0x0110: 2D 78 0A 72 6D 20 2D 66 20 6F 75 74 2E 5B 31 32   -x.rm -f out.[12
0x0120: 33 5D 0A 2E 2F 67 65 6E 6F 75 74 65 72 72 2E 73   3]../genouterr.s
0x0130: 68 20 31 3E 2F 64 65 76 2F 6E 75 6C 6C 0A 2E 2F   h 1>/dev/null../
0x0140: 67 65 6E 6F 75 74 65 72 72 2E 73 68 20 32 3E 2F   genouterr.sh 2>/
0x0150: 64 65 76 2F 6E 75 6C 6C 0A 28 20 2E 2F 67 65 6E   dev/null.( ./gen
0x0160: 6F 75 74 65 72 72 2E 73 68 20 32 3E 26 31 20 31   outerr.sh 2>&1 1
0x0170: 3E 26 33 20 7C 20 67 72 65 70 20 27 5B 30 2D 39   >&3 | grep '[0-9
0x0180: 5D 30 27 20 3E 26 32 29 20 33 3E 6F 75 74 2E 33   ]0' >&2) 3>out.3
0x0190: 20 32 3E 6F 75 74 2E 32 20 31 3E 6F 75 74 2E 31    2>out.2 1>out.1
0x01A0: 0A 6C 73 20 2D 6C 20 6F 75 74 2E 5B 31 32 33 5D   .ls -l out.[123]
0x01B0: 0A 28 20 2E 2F 67 65 6E 6F 75 74 65 72 72 2E 73   .( ./genouterr.s
0x01C0: 68 20 32 3E 26 31 20 31 3E 26 33 20 7C 20 67 72   h 2>&1 1>&3 | gr
0x01D0: 65 70 20 27 5B 30 2D 39 5D 30 27 20 3E 26 32 29   ep '[0-9]0' >&2)
0x01E0: 20 33 3E 26 31 0A 23 31 2F 32 38 20 20 20 20 20    3>&1.#1/28     
0x01F0: 20 20 20 20 20 20 31 33 37 34 30 39 37 38 32 32         1374097822
0x0200: 20 20 32 38 37 36 20 20 35 30 30 30 20 20 31 30     2876  5000  10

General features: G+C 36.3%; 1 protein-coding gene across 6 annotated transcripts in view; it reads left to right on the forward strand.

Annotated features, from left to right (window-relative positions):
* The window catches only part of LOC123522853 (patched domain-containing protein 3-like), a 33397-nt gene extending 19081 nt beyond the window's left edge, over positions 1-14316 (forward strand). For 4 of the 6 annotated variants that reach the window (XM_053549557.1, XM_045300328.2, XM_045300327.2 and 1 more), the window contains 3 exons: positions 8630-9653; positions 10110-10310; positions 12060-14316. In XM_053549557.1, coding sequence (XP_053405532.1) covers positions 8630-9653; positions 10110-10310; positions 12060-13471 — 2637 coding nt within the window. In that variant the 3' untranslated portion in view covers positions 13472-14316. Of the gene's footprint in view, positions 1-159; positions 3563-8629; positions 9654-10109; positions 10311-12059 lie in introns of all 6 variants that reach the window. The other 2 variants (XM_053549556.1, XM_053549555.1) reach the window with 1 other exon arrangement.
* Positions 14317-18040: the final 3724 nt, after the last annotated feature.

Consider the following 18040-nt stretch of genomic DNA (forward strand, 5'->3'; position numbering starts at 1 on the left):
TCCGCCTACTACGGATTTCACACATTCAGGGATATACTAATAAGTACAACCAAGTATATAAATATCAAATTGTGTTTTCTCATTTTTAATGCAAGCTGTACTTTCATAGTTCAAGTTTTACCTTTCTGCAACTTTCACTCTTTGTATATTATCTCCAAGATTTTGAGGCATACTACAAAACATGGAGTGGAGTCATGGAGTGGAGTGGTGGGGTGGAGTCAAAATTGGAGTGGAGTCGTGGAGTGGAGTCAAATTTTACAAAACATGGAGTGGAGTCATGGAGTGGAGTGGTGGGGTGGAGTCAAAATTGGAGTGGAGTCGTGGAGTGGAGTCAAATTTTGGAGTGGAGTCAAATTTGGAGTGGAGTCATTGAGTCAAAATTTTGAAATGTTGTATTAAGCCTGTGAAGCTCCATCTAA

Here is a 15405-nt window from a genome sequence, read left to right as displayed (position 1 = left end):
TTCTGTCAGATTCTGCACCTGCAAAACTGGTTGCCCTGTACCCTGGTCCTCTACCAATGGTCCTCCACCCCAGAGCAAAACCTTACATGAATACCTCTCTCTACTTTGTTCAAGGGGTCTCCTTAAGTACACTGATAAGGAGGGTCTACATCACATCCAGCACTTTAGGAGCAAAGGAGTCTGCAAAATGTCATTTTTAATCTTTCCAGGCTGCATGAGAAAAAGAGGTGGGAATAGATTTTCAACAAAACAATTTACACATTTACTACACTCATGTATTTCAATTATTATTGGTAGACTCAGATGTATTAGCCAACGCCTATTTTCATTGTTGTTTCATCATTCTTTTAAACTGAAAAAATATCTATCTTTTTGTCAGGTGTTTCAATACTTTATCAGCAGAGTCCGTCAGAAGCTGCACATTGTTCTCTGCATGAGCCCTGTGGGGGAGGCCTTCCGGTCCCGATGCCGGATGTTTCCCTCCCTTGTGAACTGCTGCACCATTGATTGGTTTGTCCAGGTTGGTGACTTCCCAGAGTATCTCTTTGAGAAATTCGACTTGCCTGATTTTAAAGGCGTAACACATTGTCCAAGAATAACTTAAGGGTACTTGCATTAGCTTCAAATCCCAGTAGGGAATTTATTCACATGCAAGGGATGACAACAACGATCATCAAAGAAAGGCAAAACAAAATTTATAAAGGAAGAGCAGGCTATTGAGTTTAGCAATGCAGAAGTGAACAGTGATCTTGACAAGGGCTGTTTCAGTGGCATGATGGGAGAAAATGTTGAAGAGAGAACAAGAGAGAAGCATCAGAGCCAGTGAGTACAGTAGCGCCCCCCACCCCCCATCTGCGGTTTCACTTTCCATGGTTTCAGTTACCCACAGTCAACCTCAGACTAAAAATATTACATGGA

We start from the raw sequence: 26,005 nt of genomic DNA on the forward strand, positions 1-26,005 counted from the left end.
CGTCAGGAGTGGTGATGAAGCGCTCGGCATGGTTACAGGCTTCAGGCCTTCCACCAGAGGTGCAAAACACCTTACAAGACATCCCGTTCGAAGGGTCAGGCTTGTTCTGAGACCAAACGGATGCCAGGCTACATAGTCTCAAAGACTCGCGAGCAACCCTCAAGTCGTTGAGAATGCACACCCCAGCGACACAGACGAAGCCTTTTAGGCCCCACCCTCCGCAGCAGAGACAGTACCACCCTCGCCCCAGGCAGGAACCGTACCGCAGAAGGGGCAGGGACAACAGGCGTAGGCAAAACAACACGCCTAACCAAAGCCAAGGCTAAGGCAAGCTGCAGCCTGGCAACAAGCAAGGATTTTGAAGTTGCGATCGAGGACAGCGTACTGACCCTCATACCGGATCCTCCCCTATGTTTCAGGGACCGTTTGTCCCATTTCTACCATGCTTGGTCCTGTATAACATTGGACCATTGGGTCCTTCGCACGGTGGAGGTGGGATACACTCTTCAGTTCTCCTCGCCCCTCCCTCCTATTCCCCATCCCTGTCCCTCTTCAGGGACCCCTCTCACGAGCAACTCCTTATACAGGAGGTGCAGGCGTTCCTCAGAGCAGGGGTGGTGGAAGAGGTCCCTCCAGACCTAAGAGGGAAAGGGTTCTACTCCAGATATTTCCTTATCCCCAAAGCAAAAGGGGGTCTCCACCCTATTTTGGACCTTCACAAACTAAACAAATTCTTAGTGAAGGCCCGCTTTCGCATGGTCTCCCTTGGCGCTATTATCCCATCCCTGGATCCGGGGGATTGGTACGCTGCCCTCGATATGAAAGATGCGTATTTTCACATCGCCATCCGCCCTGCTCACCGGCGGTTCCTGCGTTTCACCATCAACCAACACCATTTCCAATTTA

0x0210: 30 36 34 34 20 20 36 31 20 20 20 20 20 20 20 20   0644  61        
0x0220: 60 0A 6C 6F 6E 67 20 6E 61 6D 65 20 77 69 74 68   `.long name with
0x0230: 20 73 70 61 63 65 73 2E 74 78 74 00 00 00 30 31    spaces.txt...01
0x0240: 32 33 34 35 36 37 38 39 3A 3B 3C 3D 3E 3F 40 41   23456789:;<=>?@A
0x0250: 42 43 44 45 46 47 48 49 4A 4B 4C 4D 4E 4F 0A 0A   BCDEFGHIJKLMNO..
0x0260:

Differences

The Linux archive has a list of strings at the top of the file that have to be remembered. The Mac OS X archive has the special entry #1/28 which identifies the header as being followed by a 28-byte entry containing the file name (null padded to a multiple of 4 bytes; the length given includes the null padding). The Mac archive has no space after the name when it is exactly 16 characters long; the Linux archive puts the 16-character name into the string table.

share|improve this answer
    
Hi. I am aware of the ar command, but for my homework, I need to write something that's the same as ar -t weds.a. Can you give me some tips on where to start? –  user2203774 Jul 17 '13 at 21:14
    
I did — <ar.h>. Another tip: identify the system you're working on; the rules are different on Linux from Mac OS X from AIX (horrid) or HP-UX or Solaris. Otherwise, create a minuscule archive with, say, two 32-character files in it. Run a hex dump program on the archive to see what its structure looks like. It's usually pretty easy (if you're not on AIX) to see what's going on. –  Jonathan Leffler Jul 17 '13 at 21:14
    
I am working on both Linux and Mac OS X. –  user2203774 Jul 17 '13 at 21:16
    
ar and ar.h are very new to me. Do you mind to give me more tips? After I put #include </usr/include/ar.h>, what should I do next? –  user2203774 Jul 17 '13 at 21:20
    
Use: #include <ar.h>; that will find the file in /usr/include but you don't hardwire the path in place. –  Jonathan Leffler Jul 17 '13 at 21:32